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Re: Threshold of increasing/decreasing tones

Dear Stefan Kerber,

while John Neuhoff's response points to true perceptual effects in SUPRATHRESHOLD rising and falling levels, you might also want to consider simple RESPONSE BIASES. Already in 19th century psychophysics, you find discussions of "habituation effects" and "anticipation effects" biasing threshold measurements like the one you are using. There is a risk that you will never know, in any given subject, what mix of these effects will occur, in some circumstances favouring your 'ascending', in others your 'descending' runs (as you seem to imply is the case with your data).

The standard methodological way out of this dilemma has been to use 'unbiased', or 'criterion-free' forced-choice (adaptive) procedures, as described in Levitt (1971). Of course, they require short tone bursts, rather than the continuous tones used in your paradigm.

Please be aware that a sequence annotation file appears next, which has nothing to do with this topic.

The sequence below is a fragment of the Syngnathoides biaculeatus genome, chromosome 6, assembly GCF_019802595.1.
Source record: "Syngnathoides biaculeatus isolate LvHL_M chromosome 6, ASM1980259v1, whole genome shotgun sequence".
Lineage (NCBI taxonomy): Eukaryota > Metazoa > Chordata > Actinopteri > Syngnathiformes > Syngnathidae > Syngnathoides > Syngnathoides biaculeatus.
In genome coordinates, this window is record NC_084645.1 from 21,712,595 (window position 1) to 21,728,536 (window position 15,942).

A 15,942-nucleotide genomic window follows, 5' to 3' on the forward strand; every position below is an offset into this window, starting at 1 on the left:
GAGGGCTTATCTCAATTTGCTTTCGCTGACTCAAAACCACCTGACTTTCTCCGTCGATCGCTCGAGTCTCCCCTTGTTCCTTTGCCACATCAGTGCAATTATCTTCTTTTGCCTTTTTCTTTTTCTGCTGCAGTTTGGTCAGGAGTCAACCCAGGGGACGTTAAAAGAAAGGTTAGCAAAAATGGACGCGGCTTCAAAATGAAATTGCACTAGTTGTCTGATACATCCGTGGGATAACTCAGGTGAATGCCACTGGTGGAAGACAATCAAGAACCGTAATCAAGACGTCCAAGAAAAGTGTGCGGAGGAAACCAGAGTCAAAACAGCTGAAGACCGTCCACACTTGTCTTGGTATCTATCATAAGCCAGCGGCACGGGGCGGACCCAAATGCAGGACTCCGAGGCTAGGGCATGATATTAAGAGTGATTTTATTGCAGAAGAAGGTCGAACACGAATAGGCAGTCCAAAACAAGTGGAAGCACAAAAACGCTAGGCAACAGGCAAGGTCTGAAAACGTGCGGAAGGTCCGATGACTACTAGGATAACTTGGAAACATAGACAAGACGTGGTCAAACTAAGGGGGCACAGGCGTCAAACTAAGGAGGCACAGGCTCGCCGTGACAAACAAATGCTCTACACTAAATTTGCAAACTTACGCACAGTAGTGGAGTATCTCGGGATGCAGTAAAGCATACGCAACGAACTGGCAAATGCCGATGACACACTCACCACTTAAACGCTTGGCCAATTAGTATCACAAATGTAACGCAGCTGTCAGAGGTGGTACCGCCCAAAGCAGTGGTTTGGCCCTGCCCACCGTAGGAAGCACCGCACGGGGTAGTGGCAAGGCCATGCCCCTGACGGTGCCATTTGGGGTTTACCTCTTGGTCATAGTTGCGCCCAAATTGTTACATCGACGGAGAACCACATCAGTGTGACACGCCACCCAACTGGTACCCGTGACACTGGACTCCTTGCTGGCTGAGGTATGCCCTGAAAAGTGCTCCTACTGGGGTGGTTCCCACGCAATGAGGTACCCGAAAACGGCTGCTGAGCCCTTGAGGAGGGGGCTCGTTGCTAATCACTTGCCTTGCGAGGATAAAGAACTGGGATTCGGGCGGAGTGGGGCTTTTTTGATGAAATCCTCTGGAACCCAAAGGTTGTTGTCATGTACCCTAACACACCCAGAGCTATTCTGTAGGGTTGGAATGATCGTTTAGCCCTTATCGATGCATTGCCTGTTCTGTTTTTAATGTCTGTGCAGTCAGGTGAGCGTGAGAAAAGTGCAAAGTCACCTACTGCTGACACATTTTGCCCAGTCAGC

A discussion of the pros and cons of the 'classical' threshold procedures (like the method of limits that you are using) can be found in the methods chapter of our (German, sorry list!) textbook on hearing [Hellbr\"uck, J. & Ellermeier, W. (2004). // <http://www.hogrefe.de/buch/isbn/3-8017-1475-6.html>H\"oren. Physiologie, Psychologie - Pathologie. G\"ottingen: Hogrefe.] .

Hope, these hints are helpful,


Wolfgang Ellermeier

-- ___________________________________________________________ Wolfgang Ellermeier e-mail: we@xxxxxxxxxxxx http://www.soundquality.dk http://www.acoustics.aau.dk phone: +45 9635 8713 FAX: +45 9815 2144

Forskningsprofessor             Research Professor
Afdeling for Akustik            Departm. of Acoustics
Aalborg Universitet             Aalborg University
Fredrik Bajersvej 7 B5          Fredrik Bajersvej 7 B5
DK-9220 Aalborg Ø               DK-9220 Aalborg O
Danmark                         Denmark